Bust Bad Behavior on the Circuit
Ah, the thrill and abandon of early adolescence. Laughing with friends; smacking gum and blowing bubbles; sending your best buddy messages in sign language across a crowded room. And, if you’re lucky, the rabbi won’t shoot you a dirty look when your behavior interferes with the bar mitzvah boy’s Torah portion.
Our sages taught that a parent is responsible for a child until that child reaches the age of 13 years and one day, at which time he’s ready to assume full responsibility for observing the commandments and for all his deeds. Perhaps our sages should have specified that all deeds include stuffing up toilets with rolls of toilet paper, downing the remains of alcoholic beverages, running wild in hotel parking lots, having elevator races and destroying someone else’s furniture.
Currently, having a son on the bar/bat mitzvah circuit myself, I’ve been privy to many horrific tales of the disrespectful and downright out-of-control behavior that can take place at these meaningful celebrations. While some of the more extreme stories may simply be suburban legend, there’s no doubt that disorderly conduct at bar and bat mitzvahs is a recurring problem.
This unruly behavior is hurtful, if not heartbreaking, to the bar/bat mitzvah families who’ve invested many months — not to mention dollars — anticipating and preparing for this all-important day. It negatively impacts visitors to the synagogue and regular congregants, as well as rabbis forced to add policing to their list of Shabbat morning duties. Still, an unsettling ripple effect stemming from these young guests’ thoughtless actions may travel beyond the scope of our personal celebrations. Consider the non-Jewish friends who witness Jewish children audaciously misbehaving at such supposedly sacred events. And those that jostle hotel management and party planners into shying away from the bar/bat mitzvah “industry” for fear of property damage and risk of reputation.
Finally, there are jaded kids who have come to believe that their own traditions and prayer are unworthy of their reverence and respect. The overwhelming nature of the task of busting bad bar/bat mitzvah behavior feels somehow analogous to that of disinfecting the mountain of muddy laundry my son brought home from overnight camp.
“Start with the underwear and move out from there,” insisted a friend of mine. When confronted with a mess of such magnitude as a heap of filthy camp frocks — or an epidemic of poor bar mitzvah behavior — the underwear, the bare basics, no matter how skimpy and thong-like, is the place to begin.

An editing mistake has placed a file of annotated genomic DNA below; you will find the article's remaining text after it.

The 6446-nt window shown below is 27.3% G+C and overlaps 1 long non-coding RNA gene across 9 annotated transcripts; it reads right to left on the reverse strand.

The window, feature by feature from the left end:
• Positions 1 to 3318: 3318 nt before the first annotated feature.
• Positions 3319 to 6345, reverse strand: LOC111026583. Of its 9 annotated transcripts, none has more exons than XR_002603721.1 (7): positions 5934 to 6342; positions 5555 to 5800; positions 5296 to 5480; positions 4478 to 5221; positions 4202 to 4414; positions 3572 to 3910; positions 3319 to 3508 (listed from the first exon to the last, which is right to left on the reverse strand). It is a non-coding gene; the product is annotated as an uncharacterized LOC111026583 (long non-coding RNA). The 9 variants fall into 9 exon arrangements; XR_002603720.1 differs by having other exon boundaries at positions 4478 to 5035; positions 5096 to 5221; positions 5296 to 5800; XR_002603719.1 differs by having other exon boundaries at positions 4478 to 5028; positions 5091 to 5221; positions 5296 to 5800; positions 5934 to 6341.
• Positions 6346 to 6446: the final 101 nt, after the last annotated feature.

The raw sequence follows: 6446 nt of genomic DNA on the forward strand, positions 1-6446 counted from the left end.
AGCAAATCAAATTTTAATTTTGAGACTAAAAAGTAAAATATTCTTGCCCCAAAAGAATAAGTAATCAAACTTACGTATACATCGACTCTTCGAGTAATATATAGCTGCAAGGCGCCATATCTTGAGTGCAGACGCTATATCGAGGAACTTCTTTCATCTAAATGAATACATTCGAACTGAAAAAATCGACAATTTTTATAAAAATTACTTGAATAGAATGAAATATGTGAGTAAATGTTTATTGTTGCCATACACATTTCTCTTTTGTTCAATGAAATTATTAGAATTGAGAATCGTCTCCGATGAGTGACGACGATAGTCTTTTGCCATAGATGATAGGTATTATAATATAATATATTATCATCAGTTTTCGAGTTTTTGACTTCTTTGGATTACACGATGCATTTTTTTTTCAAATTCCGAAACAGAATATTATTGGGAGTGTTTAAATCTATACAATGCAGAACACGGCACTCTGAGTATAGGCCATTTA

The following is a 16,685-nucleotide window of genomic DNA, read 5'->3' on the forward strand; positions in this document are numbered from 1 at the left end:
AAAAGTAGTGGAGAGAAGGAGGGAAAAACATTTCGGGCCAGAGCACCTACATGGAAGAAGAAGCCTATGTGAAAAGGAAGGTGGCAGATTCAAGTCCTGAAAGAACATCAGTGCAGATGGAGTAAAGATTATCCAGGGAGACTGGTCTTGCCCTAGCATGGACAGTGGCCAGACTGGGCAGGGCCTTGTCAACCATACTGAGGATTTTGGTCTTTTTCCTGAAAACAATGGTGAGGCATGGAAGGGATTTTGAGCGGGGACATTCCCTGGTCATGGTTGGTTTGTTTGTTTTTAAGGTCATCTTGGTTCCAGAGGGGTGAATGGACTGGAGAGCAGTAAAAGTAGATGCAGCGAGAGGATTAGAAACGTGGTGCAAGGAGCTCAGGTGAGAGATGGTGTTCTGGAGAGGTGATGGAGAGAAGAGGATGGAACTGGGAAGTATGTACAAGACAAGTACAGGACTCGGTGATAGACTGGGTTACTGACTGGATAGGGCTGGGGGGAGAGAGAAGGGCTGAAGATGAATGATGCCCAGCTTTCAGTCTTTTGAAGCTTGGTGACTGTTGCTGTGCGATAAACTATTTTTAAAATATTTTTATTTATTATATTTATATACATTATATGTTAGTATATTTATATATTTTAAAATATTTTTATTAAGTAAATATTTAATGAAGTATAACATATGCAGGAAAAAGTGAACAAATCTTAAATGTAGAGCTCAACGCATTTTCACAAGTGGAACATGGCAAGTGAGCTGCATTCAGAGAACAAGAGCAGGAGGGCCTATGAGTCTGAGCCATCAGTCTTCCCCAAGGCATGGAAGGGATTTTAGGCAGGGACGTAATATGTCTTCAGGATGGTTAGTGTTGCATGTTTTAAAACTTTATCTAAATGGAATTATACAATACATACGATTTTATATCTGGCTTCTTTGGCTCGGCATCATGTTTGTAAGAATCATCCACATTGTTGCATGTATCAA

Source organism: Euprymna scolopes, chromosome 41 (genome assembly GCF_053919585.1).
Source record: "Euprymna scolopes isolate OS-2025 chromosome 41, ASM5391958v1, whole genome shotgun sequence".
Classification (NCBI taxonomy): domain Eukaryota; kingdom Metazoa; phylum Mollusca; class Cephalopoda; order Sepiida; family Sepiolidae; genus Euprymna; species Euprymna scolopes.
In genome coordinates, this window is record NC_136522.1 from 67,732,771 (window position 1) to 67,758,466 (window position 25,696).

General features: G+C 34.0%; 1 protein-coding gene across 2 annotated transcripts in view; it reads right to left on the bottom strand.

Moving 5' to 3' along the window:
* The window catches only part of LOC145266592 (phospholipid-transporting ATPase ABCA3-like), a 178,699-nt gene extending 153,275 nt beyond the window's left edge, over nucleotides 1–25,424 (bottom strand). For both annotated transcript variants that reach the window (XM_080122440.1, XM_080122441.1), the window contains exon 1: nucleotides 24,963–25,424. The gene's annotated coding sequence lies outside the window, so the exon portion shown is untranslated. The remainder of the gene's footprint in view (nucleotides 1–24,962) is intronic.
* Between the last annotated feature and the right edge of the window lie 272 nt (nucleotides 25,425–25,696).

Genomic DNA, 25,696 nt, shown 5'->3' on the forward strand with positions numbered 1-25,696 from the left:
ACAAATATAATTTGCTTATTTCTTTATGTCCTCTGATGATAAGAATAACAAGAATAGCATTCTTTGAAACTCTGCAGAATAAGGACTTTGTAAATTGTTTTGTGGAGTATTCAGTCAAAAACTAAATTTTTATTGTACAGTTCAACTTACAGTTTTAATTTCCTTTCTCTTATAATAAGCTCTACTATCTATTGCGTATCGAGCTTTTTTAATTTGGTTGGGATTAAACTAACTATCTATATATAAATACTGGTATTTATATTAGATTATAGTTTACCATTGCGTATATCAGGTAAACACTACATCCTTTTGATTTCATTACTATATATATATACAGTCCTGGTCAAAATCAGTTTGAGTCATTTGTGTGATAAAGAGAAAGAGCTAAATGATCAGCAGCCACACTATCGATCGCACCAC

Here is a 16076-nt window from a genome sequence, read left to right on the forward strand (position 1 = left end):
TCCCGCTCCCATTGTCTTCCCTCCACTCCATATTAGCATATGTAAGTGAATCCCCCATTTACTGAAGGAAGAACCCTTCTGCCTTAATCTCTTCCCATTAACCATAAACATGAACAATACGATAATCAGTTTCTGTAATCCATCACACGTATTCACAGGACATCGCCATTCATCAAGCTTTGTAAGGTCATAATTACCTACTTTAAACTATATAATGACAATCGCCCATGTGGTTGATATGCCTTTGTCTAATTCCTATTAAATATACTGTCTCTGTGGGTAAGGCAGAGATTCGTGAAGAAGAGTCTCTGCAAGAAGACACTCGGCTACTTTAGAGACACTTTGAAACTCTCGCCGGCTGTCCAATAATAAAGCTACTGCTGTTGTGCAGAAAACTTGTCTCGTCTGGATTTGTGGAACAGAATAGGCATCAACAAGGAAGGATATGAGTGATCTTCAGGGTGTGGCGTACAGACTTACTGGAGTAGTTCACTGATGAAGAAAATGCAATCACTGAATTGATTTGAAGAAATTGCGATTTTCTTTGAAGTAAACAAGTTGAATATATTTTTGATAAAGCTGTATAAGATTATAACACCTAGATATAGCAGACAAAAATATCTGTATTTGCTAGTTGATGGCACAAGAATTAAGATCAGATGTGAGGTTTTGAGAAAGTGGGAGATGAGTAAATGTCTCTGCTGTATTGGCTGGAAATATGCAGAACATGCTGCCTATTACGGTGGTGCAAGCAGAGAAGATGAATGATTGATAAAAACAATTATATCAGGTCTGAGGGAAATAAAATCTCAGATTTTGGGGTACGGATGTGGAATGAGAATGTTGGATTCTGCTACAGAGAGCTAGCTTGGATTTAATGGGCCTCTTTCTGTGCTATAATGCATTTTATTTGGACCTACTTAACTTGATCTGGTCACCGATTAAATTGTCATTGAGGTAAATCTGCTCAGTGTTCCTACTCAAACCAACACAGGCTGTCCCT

Myrna Rubel, a middle school principal at an Atlanta Jewish school, heeds to this truth, working to foster a formidable foundation of bar/bat mitzvah etiquette in her 12- and 13-year-old charges. They talk about proper synagogue behavior, including keeping your siddur open during services whether or not you believe you know its content as well as your locker combination.
Unfortunately, Rubel also knows another truth — clean underwear doesn’t necessarily guarantee presentable clothing. And that while in the days of the sages, 13 and one day may have been old enough to take on full responsibility for observing all the commandments, in the days of Snoop Dogg and Puffy, 13-and-one-dayers tend to fall short in the personal responsibility department. Consequently, Rubel offers the following recommendations to parents:
At your own child’s bar/bat-mitzvah:
• Arrange for ushers to be present at services and prepared to manage any behavioral problems.
• Don’t be afraid to have a pre-party powwow with your young guests regarding your expectations and the consequences of misconduct.
• Feel comfortable calling parents of children who misbehave. (Wouldn’t you want to know?)
• Hire a party planner to keep an eye out for questionable activity.
• Plan a separate children’s party; kids will be less likely to act out due to boredom or be tempted by alcohol.
At the bar/bat mitzvah of others:
• Don’t assume that your child’s behavior is the responsibility of day school principals, religious school directors, rabbis or other parents. It’s yours.
• Accompany your child to services and model appropriate behavior.
• Don’t allow kids to dress improperly or promiscuously.
• Consistently, if not relentlessly, review the basics of bar mitzvah behavior with your children.
• If you know your kid tends to bore easily and subsequently seek out other means of having “fun,” pick him or her up early from the party.
• Organize a meeting with parents of other children in the same grade. Brainstorm ideas and join forces.
An invitation to a bar or bat mitzvah isn’t a glitter-clad proclamation that your kid will be out of your hair for the majority of Saturday. On the contrary, it is a summons to us to do our jobs as parents, role models and true Jewish adults.